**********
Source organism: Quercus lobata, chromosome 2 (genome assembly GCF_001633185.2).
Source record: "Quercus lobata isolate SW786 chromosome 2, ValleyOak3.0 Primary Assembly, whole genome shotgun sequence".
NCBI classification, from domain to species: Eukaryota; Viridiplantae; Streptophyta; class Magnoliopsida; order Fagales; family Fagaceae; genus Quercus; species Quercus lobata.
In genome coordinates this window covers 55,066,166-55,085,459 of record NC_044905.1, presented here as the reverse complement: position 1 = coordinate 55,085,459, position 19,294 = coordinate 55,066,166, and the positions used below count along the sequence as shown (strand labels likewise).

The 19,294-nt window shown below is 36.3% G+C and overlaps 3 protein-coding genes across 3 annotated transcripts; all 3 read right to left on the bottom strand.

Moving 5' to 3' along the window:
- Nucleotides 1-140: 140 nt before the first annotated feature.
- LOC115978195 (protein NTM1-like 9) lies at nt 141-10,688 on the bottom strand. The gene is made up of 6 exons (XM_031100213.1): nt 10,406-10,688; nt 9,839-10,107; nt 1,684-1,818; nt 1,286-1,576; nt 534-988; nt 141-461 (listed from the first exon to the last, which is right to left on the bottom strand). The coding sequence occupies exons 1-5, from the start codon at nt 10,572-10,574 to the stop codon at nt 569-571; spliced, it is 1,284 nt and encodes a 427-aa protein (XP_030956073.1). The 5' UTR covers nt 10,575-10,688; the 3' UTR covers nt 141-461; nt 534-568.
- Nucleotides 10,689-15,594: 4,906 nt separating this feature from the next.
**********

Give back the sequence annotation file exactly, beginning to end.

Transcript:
Source organism: Quercus lobata, chromosome 2 (genome assembly GCF_001633185.2).
Source record: "Quercus lobata isolate SW786 chromosome 2, ValleyOak3.0 Primary Assembly, whole genome shotgun sequence".
NCBI classification, from domain to species: Eukaryota; Viridiplantae; Streptophyta; class Magnoliopsida; order Fagales; family Fagaceae; genus Quercus; species Quercus lobata.
In genome coordinates this window covers 55,066,166-55,085,459 of record NC_044905.1, presented here as the reverse complement: position 1 = coordinate 55,085,459, position 19,294 = coordinate 55,066,166, and the positions used below count along the sequence as shown (strand labels likewise).

The 19,294-nt window shown below is 36.3% G+C and overlaps 3 protein-coding genes across 3 annotated transcripts; all 3 read right to left on the bottom strand.

Moving 5' to 3' along the window:
- Nucleotides 1-140: 140 nt before the first annotated feature.
- LOC115978195 (protein NTM1-like 9) lies at nt 141-10,688 on the bottom strand. The gene is made up of 6 exons (XM_031100213.1): nt 10,406-10,688; nt 9,839-10,107; nt 1,684-1,818; nt 1,286-1,576; nt 534-988; nt 141-461 (listed from the first exon to the last, which is right to left on the bottom strand). The coding sequence occupies exons 1-5, from the start codon at nt 10,572-10,574 to the stop codon at nt 569-571; spliced, it is 1,284 nt and encodes a 427-aa protein (XP_030956073.1). The 5' UTR covers nt 10,575-10,688; the 3' UTR covers nt 141-461; nt 534-568.
- Nucleotides 10,689-15,594: 4,906 nt separating this feature from the next.